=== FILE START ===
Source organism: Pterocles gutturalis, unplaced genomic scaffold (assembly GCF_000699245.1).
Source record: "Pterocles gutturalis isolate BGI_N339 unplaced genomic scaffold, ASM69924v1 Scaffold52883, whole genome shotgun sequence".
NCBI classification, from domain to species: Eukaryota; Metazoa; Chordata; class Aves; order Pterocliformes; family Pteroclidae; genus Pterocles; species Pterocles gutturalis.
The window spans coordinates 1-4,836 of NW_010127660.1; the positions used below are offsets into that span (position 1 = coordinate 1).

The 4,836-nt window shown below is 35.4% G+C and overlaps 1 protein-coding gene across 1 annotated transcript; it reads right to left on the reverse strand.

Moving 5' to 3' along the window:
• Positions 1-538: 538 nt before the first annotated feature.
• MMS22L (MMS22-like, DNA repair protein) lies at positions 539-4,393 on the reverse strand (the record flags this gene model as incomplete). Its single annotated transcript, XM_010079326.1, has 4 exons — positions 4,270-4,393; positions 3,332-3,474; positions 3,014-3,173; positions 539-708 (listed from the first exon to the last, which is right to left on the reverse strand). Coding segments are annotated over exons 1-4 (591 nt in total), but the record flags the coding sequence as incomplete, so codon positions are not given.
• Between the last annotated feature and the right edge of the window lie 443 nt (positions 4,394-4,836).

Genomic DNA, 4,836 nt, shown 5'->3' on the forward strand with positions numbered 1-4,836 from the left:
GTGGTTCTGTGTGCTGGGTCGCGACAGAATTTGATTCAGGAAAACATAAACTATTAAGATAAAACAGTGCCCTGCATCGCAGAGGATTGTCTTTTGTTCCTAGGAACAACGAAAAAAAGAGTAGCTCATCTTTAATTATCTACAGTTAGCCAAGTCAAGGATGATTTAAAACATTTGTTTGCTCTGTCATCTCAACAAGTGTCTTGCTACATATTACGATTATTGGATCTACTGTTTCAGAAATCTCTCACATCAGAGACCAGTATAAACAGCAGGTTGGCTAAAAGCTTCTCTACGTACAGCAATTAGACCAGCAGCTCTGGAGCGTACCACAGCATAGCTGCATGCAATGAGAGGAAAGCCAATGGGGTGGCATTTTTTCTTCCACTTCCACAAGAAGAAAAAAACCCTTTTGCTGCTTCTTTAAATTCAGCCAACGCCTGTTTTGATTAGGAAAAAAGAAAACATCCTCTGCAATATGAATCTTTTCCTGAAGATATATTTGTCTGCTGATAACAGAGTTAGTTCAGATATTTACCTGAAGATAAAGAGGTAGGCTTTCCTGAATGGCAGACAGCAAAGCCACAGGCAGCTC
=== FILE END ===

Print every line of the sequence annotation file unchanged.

Source organism: Pterocles gutturalis, unplaced genomic scaffold (assembly GCF_000699245.1).
Source record: "Pterocles gutturalis isolate BGI_N339 unplaced genomic scaffold, ASM69924v1 Scaffold52883, whole genome shotgun sequence".
NCBI classification, from domain to species: Eukaryota; Metazoa; Chordata; class Aves; order Pterocliformes; family Pteroclidae; genus Pterocles; species Pterocles gutturalis.
The window spans coordinates 1-4,836 of NW_010127660.1; the positions used below are offsets into that span (position 1 = coordinate 1).

The 4,836-nt window shown below is 35.4% G+C and overlaps 1 protein-coding gene across 1 annotated transcript; it reads right to left on the reverse strand.

Moving 5' to 3' along the window:
• Positions 1-538: 538 nt before the first annotated feature.
• MMS22L (MMS22-like, DNA repair protein) lies at positions 539-4,393 on the reverse strand (the record flags this gene model as incomplete). Its single annotated transcript, XM_010079326.1, has 4 exons — positions 4,270-4,393; positions 3,332-3,474; positions 3,014-3,173; positions 539-708 (listed from the first exon to the last, which is right to left on the reverse strand). Coding segments are annotated over exons 1-4 (591 nt in total), but the record flags the coding sequence as incomplete, so codon positions are not given.
• Between the last annotated feature and the right edge of the window lie 443 nt (positions 4,394-4,836).

Genomic DNA, 4,836 nt, shown 5'->3' on the forward strand with positions numbered 1-4,836 from the left:
GTGGTTCTGTGTGCTGGGTCGCGACAGAATTTGATTCAGGAAAACATAAACTATTAAGATAAAACAGTGCCCTGCATCGCAGAGGATTGTCTTTTGTTCCTAGGAACAACGAAAAAAAGAGTAGCTCATCTTTAATTATCTACAGTTAGCCAAGTCAAGGATGATTTAAAACATTTGTTTGCTCTGTCATCTCAACAAGTGTCTTGCTACATATTACGATTATTGGATCTACTGTTTCAGAAATCTCTCACATCAGAGACCAGTATAAACAGCAGGTTGGCTAAAAGCTTCTCTACGTACAGCAATTAGACCAGCAGCTCTGGAGCGTACCACAGCATAGCTGCATGCAATGAGAGGAAAGCCAATGGGGTGGCATTTTTTCTTCCACTTCCACAAGAAGAAAAAAACCCTTTTGCTGCTTCTTTAAATTCAGCCAACGCCTGTTTTGATTAGGAAAAAAGAAAACATCCTCTGCAATATGAATCTTTTCCTGAAGATATATTTGTCTGCTGATAACAGAGTTAGTTCAGATATTTACCTGAAGATAAAGAGGTAGGCTTTCCTGAATGGCAGACAGCAAAGCCACAGGCAGCTC